Once I began studying music in college, your influence continued beyond your classroom. When I feared my lack of piano experience and sight-singing skills would hold me back, you simply said, “What you don’t know—you’ll learn.” When I started my first job as a band director you were my “go to” mentor on the phone. You even visited my classroom to observe, adjudicate, and assist. As I experienced rejection by not being offered what I thought were my “dream jobs,” you responded with, “So what?!” Most recently as a 40-year old educator contemplating if I should continue in the classroom full time or pause that path to take child-rearing leave, you offered one pertinent question: “Who’s going to teach your children?” And, you’ve become a staple in our home when a decision is looming, with my husband coining the phrase “What would Frank Schwartz do?”
I thank you for helping me attain high musical and educational standards as a young musician and now as a professional, as well as for helping me realize that being a teacher doesn’t mean one has to be physically in a classroom every day. You support the belief that teaching can take on many dimensions. You have supported my decision to remain on leave from my school system to teach my own children at their young ages of 3 and 1. While doing so, I have been able to engage in educational opportunities outside the constraints of a single classroom. Never could I have imagined the numerous opportunities that would emerge, such as adjudicating ensembles, developing resources, guest conducting honor ensembles, interviewing educators, mentoring colleagues, presenting professional development, producing program notes for composers, supervising collegiate interns, teaching privately, writing articles, and creating new educational and musical possibilities for myself, colleagues, and students. You have encouraged my creativity to forge my own unique path.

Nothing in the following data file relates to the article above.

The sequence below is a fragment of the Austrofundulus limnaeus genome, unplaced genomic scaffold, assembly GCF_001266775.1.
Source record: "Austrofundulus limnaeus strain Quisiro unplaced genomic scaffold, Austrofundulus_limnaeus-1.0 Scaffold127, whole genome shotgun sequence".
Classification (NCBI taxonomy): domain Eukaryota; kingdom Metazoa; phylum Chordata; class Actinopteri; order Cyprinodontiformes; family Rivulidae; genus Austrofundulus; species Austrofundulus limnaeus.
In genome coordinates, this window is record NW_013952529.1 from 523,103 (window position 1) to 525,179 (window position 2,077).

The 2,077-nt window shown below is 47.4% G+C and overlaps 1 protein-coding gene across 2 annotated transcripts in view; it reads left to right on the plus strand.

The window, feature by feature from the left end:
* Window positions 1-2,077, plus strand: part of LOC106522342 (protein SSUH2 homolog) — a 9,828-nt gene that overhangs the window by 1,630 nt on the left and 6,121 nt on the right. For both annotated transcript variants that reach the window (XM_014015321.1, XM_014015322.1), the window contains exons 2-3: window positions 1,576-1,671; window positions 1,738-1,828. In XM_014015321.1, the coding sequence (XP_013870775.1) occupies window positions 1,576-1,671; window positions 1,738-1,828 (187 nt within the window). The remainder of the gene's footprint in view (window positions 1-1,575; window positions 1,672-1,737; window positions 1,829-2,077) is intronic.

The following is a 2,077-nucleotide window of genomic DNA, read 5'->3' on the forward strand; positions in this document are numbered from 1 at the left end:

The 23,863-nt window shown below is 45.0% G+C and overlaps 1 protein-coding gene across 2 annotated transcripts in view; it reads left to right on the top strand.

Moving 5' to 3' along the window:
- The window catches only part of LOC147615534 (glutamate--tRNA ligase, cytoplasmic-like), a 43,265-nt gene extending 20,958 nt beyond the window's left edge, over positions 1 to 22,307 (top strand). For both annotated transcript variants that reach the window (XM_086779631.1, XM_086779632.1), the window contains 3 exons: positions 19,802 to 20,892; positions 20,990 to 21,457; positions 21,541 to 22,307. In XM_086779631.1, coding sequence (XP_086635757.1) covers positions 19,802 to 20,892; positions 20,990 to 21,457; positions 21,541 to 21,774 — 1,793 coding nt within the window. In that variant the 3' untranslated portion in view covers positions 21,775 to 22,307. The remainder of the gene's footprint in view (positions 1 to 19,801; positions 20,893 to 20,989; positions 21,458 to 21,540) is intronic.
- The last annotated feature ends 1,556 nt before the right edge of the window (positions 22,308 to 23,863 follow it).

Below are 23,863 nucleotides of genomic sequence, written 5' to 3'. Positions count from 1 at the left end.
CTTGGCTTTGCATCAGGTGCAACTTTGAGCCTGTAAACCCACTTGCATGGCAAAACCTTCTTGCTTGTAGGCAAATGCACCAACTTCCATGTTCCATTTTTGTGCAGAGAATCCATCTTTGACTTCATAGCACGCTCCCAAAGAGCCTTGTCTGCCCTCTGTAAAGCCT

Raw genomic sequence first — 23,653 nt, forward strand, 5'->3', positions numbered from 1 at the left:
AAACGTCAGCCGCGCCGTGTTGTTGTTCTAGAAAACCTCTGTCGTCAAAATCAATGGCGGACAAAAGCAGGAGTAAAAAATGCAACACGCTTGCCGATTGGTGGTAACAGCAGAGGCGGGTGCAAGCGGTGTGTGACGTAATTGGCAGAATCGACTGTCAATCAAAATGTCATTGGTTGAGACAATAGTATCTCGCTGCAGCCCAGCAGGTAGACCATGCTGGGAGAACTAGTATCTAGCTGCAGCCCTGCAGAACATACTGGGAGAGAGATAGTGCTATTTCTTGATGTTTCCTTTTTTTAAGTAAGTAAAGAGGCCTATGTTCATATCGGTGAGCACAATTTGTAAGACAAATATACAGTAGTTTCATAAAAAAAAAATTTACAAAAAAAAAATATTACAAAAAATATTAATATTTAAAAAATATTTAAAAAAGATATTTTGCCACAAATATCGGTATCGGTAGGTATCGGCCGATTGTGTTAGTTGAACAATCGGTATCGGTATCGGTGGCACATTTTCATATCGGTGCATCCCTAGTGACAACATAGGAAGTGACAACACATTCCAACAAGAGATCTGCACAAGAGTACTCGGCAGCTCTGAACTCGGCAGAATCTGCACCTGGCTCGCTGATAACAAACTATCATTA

Thank you for expecting the best of me as a student, educator, and parent. I’m the luckiest daughter in the world to have you as my father.
P.S.: Mom’s letter is coming, too!
About the author:
Lori Schwartz Reichl is an active adjudicator, clinician, conductor, educator, speaker, and writer. She is the author of the series “Key Changes: Refreshing Your Music Program” published monthly in the teacher’s edition of In Tune Magazine where she provides resources to enhance the music classroom and rehearsal space. As a journalist for Teaching Music Magazine, she interviews master educators. Lori also serves as Coordinator of Howard County Public School System’s Secondary Solo & Ensemble Festival, Executive Director of the Regional Repertory Wind Ensemble where she collaborates with prominent composers, Music Education Intern Supervisor at Towson University, and instructor of her private saxophone studio. Since 2001, Lori has worked in rural, suburban, and urban public schools. Her bands consistently receive superior ratings at county, state, and regional adjudications. During her tenure as the first full-time band director at Daniel Boone Middle School in Berks County, PA, she received the Superintendent’s Award for Excellence in Teaching. As band director of Oakland Mills Middle School in Columbia, MD, Lori was a finalist for the Howard County Teacher of the Year and Parents for School Music Educator of the Year Awards. Under her baton, the Oakland Mills Band received an Honorary Resolution from the Howard County Council and performed as the featured middle school band at the 2014 Maryland Music Educator’s Conference. Later that year Lori was asked to develop the music program for the county’s newest Title I school, Thomas Viaduct Middle School. In its opening year, the band received superior ratings at county and regional adjudications and was invited to perform at the state band festival. Learn more about Lori here.